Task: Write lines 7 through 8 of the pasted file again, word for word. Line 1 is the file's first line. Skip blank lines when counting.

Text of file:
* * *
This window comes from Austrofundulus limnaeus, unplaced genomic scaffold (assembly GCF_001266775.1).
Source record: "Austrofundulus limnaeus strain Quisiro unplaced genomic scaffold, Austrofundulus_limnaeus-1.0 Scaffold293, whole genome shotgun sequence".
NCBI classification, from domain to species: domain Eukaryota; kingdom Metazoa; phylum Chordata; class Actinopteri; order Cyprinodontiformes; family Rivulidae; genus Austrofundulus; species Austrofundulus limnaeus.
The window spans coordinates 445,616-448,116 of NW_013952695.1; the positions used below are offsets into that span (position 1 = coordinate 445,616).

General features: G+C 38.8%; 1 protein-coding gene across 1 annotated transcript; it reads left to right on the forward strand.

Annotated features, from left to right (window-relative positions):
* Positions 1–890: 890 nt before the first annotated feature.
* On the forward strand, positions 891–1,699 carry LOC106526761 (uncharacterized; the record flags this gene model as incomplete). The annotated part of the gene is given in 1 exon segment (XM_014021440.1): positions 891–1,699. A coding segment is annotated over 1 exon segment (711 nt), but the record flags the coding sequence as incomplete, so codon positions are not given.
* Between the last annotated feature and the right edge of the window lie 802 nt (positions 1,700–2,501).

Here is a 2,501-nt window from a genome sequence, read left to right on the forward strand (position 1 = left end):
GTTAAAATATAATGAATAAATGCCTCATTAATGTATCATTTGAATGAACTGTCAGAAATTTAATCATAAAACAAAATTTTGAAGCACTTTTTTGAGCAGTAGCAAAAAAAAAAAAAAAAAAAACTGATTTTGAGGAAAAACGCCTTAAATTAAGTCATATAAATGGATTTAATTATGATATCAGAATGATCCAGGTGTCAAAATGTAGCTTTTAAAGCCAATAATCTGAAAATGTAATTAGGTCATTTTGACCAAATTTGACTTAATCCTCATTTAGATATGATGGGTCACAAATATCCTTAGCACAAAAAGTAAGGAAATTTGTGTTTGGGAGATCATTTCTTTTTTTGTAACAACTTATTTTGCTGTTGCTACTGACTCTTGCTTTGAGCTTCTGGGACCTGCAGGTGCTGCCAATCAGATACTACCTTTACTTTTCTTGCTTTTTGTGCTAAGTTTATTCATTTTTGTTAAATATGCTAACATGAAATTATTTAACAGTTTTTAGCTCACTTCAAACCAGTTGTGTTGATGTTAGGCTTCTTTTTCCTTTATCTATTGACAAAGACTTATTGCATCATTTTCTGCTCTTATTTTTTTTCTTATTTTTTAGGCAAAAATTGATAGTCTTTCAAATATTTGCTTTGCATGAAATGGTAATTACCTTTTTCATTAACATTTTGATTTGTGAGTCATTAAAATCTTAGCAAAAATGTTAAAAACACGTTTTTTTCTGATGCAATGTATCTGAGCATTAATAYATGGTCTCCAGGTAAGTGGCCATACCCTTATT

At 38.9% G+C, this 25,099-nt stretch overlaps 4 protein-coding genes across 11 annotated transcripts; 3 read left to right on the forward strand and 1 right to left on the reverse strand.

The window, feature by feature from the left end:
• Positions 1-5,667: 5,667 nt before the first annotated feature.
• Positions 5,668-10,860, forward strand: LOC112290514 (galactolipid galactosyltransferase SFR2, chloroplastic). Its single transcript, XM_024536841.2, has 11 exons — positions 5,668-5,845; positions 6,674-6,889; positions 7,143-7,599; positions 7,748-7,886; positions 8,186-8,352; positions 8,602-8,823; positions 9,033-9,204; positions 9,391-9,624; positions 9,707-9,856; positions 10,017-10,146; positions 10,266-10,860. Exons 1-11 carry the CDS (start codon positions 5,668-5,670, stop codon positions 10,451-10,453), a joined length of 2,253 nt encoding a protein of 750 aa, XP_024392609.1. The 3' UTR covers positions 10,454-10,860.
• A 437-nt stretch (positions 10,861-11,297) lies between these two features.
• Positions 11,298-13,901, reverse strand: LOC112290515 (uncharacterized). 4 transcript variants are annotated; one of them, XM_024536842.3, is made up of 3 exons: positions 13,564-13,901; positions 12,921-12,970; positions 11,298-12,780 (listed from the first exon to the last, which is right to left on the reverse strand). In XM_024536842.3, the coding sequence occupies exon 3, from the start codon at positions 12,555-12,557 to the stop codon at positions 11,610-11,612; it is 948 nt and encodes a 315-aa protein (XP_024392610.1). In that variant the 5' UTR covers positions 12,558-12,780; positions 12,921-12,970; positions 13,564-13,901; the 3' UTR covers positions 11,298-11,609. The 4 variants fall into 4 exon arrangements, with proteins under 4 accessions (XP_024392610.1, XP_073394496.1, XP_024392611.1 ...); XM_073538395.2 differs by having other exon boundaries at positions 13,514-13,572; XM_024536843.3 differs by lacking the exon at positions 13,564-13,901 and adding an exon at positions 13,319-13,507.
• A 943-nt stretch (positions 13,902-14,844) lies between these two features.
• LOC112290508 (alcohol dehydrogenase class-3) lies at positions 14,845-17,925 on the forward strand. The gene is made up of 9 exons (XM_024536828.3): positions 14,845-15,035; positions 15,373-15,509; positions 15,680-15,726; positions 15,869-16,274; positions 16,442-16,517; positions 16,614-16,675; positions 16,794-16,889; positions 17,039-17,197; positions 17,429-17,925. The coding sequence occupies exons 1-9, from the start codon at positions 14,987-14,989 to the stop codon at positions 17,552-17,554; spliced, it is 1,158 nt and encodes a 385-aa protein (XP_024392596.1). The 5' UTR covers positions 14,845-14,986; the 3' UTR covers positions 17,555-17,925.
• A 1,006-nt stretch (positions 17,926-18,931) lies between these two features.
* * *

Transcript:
* Positions 1–890: 890 nt before the first annotated feature.
* On the forward strand, positions 891–1,699 carry LOC106526761 (uncharacterized; the record flags this gene model as incomplete). The annotated part of the gene is given in 1 exon segment (XM_014021440.1): positions 891–1,699. A coding segment is annotated over 1 exon segment (711 nt), but the record flags the coding sequence as incomplete, so codon positions are not given.